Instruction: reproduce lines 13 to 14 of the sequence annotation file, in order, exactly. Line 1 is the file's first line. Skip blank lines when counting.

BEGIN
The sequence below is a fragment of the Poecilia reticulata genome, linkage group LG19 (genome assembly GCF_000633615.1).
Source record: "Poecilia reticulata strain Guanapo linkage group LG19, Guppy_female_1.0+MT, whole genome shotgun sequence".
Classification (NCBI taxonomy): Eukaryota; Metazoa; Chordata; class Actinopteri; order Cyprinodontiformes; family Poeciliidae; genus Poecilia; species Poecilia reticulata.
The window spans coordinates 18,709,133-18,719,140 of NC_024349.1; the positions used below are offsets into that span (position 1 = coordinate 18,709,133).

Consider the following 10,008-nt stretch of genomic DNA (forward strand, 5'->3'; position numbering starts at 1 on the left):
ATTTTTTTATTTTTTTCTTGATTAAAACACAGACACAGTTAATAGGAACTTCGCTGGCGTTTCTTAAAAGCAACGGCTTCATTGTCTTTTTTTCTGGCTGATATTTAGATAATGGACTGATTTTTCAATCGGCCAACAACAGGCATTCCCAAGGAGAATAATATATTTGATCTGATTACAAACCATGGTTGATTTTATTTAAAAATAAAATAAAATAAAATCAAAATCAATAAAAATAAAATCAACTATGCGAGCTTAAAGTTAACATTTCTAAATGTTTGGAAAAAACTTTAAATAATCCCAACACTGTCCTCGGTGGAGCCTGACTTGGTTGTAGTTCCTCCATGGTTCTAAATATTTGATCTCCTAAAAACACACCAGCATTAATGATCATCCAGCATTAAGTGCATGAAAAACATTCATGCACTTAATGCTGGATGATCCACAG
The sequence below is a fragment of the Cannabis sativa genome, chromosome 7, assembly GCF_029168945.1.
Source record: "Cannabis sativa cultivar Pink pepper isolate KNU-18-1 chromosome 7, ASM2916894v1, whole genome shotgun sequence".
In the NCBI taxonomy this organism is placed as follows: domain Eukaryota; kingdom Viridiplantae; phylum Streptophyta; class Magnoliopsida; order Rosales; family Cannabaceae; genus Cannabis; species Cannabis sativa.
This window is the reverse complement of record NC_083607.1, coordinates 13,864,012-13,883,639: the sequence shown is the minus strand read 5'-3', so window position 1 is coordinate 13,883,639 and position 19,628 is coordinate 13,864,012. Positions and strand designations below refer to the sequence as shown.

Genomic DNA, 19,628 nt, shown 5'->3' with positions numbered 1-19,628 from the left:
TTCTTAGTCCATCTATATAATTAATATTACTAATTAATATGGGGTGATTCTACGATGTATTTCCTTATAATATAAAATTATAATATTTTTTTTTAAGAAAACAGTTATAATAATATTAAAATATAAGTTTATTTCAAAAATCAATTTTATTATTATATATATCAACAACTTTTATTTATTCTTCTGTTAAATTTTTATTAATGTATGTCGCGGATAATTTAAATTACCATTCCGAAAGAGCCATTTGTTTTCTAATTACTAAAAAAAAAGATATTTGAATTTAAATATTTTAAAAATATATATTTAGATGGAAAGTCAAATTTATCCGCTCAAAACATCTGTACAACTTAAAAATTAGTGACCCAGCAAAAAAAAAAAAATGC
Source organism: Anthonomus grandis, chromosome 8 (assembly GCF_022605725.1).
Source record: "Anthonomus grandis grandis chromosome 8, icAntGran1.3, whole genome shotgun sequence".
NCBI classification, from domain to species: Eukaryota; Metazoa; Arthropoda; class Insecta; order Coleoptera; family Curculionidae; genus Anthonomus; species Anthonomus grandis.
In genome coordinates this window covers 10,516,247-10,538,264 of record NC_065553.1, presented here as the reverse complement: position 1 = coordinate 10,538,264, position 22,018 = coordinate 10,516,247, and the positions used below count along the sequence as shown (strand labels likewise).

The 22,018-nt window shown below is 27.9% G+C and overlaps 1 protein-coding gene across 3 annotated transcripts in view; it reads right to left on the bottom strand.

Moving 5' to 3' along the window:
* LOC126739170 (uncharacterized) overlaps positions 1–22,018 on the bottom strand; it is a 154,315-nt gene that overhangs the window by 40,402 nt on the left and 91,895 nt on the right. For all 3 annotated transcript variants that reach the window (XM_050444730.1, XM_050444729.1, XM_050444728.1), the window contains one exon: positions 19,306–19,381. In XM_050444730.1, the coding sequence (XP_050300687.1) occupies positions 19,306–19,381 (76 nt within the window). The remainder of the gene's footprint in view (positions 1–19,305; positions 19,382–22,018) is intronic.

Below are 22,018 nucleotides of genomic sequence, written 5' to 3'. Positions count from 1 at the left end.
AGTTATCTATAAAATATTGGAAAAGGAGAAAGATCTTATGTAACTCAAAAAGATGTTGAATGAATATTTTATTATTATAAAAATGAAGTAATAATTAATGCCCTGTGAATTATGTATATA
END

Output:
Source organism: Anthonomus grandis, chromosome 8 (assembly GCF_022605725.1).
Source record: "Anthonomus grandis grandis chromosome 8, icAntGran1.3, whole genome shotgun sequence".